UV-visible Spectra of meso-Phenylheme-reconstituted hHO-1—The symmetrical MH, CH3PMH, and CF3PMH were combined with hHO-1 followed by hydroxyapatite chromatography to remove excess and non-specifically bound heme. The UV spectra of the ferric, ferrous, and ferrous-CO forms at pH 7.4 (supplemental Fig. S1) reveal that all three heme analogues bind to the active site in a similar mode as heme and, most importantly, that the heme-iron can undergo redox cycling. In the spectrum of MH, replacement of the vinyl groups of heme by ethyl groups places greater electron density on the iron and causes a blue shift of the Soret band from the normal 404 to 394 nm. Upon reduction to the ferrous state, the Soret maximum shifts to 421 nm and, upon further exposure to CO, to 410 nm, consistent with formation of the ferrous-CO complex. In comparison to the MH-hHO-1 complex, the CH3PMH and CF3PMH complexes exhibit a red-shifted Soret maximum at 400 nm that shifts to 426–428 nm in the ferrous state and to ~416 nm in the ferrous-CO complex. This red-shift is consistent with the presence of an electron-withdrawing substituent (i.e. aryl group) on the heme α-meso carbon that removes electron density from the iron.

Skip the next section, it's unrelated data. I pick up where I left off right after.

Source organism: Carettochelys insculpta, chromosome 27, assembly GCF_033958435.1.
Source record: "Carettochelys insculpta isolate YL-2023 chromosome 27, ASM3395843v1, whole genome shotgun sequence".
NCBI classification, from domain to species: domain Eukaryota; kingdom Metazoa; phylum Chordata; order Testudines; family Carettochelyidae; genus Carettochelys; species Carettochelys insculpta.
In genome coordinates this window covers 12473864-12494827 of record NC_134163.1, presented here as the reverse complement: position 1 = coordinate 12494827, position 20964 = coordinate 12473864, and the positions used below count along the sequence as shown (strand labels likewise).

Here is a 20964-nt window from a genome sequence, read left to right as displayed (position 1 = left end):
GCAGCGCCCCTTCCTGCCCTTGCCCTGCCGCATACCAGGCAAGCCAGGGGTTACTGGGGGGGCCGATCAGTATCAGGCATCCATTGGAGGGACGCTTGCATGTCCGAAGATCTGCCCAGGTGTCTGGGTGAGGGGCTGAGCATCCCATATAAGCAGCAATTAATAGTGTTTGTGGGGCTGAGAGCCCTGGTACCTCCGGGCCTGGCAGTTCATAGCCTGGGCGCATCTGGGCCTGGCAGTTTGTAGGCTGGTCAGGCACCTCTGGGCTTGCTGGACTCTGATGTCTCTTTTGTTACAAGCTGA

Formation of CO during the NADPH/CPR-supported Reaction—The normal degradation of heme by hHO-1, supported by electrons from NADPH via CPR, produces biliverdin IXα and CO. An assay based on the binding of CO to ferrous deoxymyoglobin was used to investigate its formation in the NADPH/CPR-supported reactions of MH, CH3PMH, and CF3PMH. In the presence of CO, the Soret maximum of Fe(II) Mb at λmax = 434 nm shifts to λmax = 422 nm (Fe(II)-CO Mb) with α/β bands at 540 and 570 nm, respectively. In the reaction of MH with hHO-1, degradation of the heme clearly generates CO, as shown by the resulting peak at 422 nm. The reactions of CH3PMH and CF3PMH do not show the clear shift in the Soret maximum of Fe(II) MB, instead giving peaks at 431 and 428 nm, respectively, without α/β bands. The absence of the expected peak shifts indicates that no CO was formed.

Biliverdin Isomer Analysis by HPLC—To facilitate the isolation and identification of the biliverdin isomers produced from the normal HO reaction, the products were dimethylesterified before HPLC analysis. Chemical oxidation in the absence of hHO-1 using ascorbic acid under coupled oxidation conditions gives a mixture of the isomers from reaction at the non-substituted meso positions of each heme analogue (Fig. 2) (28). However, the hHO-1-catalyzed oxidation of each heme analogue in the presence of NADPH/CPR produces only the α-mesobiliverdin isomer. Even using sodium ascorbate as the electron donor, hHO-1 enforces the specificity for the α-meso position, producing only the α-mesobiliverdin derivative (not shown).